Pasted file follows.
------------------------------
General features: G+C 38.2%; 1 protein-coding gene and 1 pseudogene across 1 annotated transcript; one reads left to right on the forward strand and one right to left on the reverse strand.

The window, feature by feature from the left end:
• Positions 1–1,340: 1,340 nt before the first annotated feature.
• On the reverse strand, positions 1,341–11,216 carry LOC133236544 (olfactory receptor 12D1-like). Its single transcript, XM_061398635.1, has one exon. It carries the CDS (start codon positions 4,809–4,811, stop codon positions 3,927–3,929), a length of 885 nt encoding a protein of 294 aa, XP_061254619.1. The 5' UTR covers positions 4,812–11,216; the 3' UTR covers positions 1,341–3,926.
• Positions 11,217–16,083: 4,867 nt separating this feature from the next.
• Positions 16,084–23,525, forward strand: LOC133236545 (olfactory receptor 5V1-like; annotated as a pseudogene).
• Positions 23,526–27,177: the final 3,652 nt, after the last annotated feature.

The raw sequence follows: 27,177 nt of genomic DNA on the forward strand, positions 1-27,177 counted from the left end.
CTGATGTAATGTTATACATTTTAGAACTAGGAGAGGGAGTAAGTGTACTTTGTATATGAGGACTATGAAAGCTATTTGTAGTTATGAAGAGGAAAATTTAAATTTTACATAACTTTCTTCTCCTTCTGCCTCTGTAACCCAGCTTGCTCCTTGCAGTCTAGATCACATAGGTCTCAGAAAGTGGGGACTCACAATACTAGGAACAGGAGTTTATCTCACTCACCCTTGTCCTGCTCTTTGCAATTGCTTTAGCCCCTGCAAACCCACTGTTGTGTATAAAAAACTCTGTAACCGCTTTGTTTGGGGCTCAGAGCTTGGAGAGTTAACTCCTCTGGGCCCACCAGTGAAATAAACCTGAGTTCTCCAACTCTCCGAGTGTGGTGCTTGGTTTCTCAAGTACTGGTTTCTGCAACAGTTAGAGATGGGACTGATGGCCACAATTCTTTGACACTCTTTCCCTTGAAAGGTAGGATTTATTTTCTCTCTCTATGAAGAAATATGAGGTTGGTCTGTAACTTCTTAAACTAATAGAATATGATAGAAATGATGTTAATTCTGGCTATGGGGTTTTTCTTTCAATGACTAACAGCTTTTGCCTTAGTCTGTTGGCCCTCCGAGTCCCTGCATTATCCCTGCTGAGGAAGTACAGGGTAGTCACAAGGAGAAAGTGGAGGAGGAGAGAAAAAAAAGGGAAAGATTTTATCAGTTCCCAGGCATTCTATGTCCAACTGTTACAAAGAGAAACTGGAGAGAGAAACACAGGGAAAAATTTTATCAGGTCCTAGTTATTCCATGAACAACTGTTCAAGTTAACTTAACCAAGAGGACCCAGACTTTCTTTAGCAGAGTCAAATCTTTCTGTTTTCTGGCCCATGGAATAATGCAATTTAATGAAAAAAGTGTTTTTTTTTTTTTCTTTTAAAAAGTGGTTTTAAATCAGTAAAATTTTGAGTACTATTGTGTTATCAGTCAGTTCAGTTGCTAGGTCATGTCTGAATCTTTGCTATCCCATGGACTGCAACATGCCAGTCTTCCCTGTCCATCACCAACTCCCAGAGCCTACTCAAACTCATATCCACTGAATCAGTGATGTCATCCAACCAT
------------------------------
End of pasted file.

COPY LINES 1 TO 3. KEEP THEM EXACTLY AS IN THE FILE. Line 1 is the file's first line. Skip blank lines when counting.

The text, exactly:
General features: G+C 38.2%; 1 protein-coding gene and 1 pseudogene across 1 annotated transcript; one reads left to right on the forward strand and one right to left on the reverse strand.

The window, feature by feature from the left end:
• Positions 1–1,340: 1,340 nt before the first annotated feature.